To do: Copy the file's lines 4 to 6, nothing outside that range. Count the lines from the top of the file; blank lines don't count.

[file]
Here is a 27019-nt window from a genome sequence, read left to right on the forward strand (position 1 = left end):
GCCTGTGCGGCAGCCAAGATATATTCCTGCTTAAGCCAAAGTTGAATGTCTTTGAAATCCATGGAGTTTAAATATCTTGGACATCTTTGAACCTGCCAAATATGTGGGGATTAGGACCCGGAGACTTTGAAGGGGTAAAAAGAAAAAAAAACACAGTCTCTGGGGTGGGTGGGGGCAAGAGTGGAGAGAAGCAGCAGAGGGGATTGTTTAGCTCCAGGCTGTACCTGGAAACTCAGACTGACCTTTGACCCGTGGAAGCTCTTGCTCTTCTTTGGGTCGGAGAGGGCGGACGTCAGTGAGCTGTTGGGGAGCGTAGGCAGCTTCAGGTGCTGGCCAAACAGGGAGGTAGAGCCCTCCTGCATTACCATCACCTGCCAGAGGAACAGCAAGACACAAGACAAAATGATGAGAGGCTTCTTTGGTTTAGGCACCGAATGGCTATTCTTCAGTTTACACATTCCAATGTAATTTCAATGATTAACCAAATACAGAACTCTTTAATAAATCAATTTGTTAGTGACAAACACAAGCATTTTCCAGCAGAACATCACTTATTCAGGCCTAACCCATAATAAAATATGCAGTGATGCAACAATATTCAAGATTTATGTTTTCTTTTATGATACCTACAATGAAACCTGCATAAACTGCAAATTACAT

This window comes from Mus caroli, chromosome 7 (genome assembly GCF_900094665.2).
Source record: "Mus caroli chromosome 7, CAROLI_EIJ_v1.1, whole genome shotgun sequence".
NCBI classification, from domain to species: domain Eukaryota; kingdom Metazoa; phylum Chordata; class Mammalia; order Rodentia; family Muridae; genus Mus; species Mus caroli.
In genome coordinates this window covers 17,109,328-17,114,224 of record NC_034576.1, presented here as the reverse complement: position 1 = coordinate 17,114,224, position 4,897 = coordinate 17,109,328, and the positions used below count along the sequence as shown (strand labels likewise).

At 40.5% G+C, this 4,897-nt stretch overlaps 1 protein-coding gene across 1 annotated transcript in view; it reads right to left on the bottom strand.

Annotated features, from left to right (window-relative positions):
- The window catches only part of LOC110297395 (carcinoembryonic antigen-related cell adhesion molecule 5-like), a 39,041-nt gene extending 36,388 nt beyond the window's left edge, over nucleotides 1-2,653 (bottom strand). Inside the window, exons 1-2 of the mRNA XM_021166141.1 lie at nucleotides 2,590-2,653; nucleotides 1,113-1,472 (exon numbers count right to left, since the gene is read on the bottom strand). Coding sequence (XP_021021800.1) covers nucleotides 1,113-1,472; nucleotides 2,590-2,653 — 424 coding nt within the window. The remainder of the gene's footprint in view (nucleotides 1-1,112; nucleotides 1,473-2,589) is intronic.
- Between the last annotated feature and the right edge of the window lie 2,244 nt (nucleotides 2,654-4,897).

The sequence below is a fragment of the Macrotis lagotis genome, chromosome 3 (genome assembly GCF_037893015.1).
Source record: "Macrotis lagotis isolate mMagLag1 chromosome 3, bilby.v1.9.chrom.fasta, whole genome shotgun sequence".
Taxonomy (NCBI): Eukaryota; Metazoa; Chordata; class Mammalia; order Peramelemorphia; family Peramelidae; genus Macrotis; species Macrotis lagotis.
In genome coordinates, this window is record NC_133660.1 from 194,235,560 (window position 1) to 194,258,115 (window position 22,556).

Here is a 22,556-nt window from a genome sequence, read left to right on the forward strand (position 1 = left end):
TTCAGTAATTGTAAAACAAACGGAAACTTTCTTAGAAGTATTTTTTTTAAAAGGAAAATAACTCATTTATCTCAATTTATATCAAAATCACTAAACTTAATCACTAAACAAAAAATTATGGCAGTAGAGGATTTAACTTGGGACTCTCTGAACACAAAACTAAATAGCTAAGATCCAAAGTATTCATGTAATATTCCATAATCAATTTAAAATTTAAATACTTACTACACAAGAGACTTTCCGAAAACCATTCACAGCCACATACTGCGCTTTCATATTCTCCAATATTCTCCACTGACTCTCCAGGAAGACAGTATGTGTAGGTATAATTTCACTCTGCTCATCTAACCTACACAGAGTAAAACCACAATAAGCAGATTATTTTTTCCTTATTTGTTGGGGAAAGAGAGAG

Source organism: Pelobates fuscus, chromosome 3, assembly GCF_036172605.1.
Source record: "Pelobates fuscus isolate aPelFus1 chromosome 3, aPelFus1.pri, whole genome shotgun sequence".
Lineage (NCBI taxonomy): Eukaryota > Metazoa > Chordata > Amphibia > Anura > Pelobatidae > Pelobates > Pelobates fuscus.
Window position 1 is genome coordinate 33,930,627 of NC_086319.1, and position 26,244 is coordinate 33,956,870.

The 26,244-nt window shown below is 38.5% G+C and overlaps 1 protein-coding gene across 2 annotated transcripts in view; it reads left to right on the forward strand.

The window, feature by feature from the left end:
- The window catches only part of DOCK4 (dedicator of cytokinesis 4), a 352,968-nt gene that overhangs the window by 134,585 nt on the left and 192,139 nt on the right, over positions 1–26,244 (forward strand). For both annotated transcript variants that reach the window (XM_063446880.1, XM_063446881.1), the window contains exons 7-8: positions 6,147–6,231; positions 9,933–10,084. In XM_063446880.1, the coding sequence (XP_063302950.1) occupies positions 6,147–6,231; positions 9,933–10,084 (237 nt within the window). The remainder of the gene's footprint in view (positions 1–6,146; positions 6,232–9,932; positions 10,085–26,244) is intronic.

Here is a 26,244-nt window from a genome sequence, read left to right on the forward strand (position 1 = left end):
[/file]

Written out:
Source record: "Mus caroli chromosome 7, CAROLI_EIJ_v1.1, whole genome shotgun sequence".
NCBI classification, from domain to species: domain Eukaryota; kingdom Metazoa; phylum Chordata; class Mammalia; order Rodentia; family Muridae; genus Mus; species Mus caroli.
In genome coordinates this window covers 17,109,328-17,114,224 of record NC_034576.1, presented here as the reverse complement: position 1 = coordinate 17,114,224, position 4,897 = coordinate 17,109,328, and the positions used below count along the sequence as shown (strand labels likewise).